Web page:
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How rejection helped me level up

How rejection helped me level up

I’ve given 2 years of my life to full time entrepreneurship. I’ve had my share of success(services) and failures(products). In recent times, success more than failures. A thing about success is, repetitive success is boring. Repetitive success means that either succeeding is now a habit or your goals are not big enough. In my case it’s the later, and that is what makes me sad sometime. 

I spend some time in the self help section every week. This time, I stumbled upon this TED Talk where Jia Jiang talks about his 100 days of rejection experiment. I highly recommend this talk to everyone. The talk took me back to the time when I was 11 years old and gave a really bad pitch that was rejected (I was humiliated) by a teacher. That is a different story you can read here. This bad experience made me a perfectionist in a not-so-good way. I started avoiding things that I am not really good in. Whether it’s writing a blog post or participating in that Judo competition, I would not do it unless I know that I am going to win.

PS: I still managed to get a top score in board examinations and enter nationals a couple of times, so it wasn’t that bad either. 😉 But I knew I could do 100x better.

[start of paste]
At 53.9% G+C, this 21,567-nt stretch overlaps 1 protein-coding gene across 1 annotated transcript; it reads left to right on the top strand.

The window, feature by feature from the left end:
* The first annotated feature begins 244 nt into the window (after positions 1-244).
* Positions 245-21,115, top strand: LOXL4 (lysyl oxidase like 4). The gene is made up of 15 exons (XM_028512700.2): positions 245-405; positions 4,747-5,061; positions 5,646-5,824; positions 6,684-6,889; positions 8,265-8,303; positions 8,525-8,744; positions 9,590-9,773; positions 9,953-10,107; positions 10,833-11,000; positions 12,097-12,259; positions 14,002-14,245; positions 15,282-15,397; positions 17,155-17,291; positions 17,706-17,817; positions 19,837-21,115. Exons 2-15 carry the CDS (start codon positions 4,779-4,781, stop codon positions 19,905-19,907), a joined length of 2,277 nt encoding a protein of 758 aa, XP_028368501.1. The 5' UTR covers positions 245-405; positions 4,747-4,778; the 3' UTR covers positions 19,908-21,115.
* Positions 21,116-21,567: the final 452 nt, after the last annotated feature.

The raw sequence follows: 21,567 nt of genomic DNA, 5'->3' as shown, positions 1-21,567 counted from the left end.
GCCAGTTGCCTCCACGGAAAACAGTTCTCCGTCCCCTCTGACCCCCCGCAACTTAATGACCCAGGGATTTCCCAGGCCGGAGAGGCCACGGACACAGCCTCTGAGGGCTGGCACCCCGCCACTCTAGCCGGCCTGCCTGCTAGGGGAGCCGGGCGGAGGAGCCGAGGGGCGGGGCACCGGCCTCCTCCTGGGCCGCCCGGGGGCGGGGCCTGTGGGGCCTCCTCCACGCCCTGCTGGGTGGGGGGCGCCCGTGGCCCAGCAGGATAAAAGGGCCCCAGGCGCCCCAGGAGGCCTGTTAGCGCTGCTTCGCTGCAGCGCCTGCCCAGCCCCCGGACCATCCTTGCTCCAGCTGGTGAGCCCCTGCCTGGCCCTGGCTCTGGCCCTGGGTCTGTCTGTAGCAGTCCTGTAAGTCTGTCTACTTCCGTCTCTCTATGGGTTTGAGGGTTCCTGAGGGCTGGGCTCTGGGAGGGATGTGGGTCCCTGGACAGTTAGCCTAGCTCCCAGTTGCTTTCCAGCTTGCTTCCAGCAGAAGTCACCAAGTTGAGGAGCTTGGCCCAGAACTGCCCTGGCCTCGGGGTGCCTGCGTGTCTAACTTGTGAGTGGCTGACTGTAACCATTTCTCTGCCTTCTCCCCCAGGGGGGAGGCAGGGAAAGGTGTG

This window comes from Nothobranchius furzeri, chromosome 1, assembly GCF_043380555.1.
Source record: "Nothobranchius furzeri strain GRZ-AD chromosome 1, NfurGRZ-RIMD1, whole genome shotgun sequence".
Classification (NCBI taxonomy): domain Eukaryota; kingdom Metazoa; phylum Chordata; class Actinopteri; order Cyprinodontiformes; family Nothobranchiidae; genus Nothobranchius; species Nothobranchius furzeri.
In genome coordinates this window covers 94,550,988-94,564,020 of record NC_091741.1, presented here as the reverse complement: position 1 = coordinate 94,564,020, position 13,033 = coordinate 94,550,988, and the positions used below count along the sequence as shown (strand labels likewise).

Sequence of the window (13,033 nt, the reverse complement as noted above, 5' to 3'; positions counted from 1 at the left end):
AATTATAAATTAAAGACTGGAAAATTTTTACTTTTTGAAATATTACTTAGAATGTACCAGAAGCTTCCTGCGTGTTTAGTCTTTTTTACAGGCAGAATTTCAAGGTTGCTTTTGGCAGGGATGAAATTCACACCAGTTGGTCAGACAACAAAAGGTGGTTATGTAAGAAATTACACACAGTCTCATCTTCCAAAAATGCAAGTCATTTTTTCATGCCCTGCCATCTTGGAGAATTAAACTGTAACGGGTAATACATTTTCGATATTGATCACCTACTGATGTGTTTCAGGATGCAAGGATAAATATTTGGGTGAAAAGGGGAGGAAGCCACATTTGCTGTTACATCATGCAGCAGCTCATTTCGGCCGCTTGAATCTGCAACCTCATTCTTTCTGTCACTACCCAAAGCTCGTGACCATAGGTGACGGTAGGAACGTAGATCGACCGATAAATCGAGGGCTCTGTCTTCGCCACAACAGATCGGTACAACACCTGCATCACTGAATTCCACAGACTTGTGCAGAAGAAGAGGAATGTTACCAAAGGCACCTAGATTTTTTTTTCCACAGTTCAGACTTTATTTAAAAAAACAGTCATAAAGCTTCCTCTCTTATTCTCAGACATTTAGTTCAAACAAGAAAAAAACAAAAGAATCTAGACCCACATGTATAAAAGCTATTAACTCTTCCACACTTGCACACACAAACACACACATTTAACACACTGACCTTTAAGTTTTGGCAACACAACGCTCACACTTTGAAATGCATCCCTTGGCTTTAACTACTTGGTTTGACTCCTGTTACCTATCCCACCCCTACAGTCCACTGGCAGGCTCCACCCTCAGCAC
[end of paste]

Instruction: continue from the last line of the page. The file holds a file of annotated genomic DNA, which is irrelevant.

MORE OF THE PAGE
Now, I knew that, it’s the fear of rejection that I have been carrying for more than a decade now. I decided to practice rejection. Hell yea! Everyday I would pick up something I was sure of getting rejected for. On day 1, I started by asking a client for extra money, for no reason. Client gave a weird look. (But agreed after a week).

On day 5, I thought of asking a famous entrepreneur for time to discuss an idea. I decided to ask the most famous entrepreneur in my network for a meeting. Chances of rejection were highest if I chose a really busy man. Alok Kejriwal looked perfect. I dropped a message to Alok sir on LinkedIn and asked for a meeting and expected no response. Then this came up in my message folder the very next morning:

I was happy, I failed to fail. But now I was in trouble. I really had no research to back my idea. The idea is not yet validated in Indian market (but it deals with stuff I really love: Technology, User Behaviour and Gamification).

I got an appointment for a telephonic meeting on 6th March at 7:00 PM. Yayy!

PS: I won’t recommend anyone to ping Alok sir without enough research on an idea. 

So basically the goal was to use gamification for making people save more electricity. We would build a realtime app and reward people for using less electricity. The rewards may not be monetary. This involved some machine learning algorithms, some behaviour science, some amazing s/w architecture to handle all the data. I was ready with a compelling real-life story, all the technical details, user behaviours and how we can change them.

So days went by and 6th March came in no time. I was buckled up at 7:00 PM to call Alok sir and flaunt all my technical expertise and behaviour science skills. I was nervous, I had never talked to anyone outside my team about my billion dollar ideas before.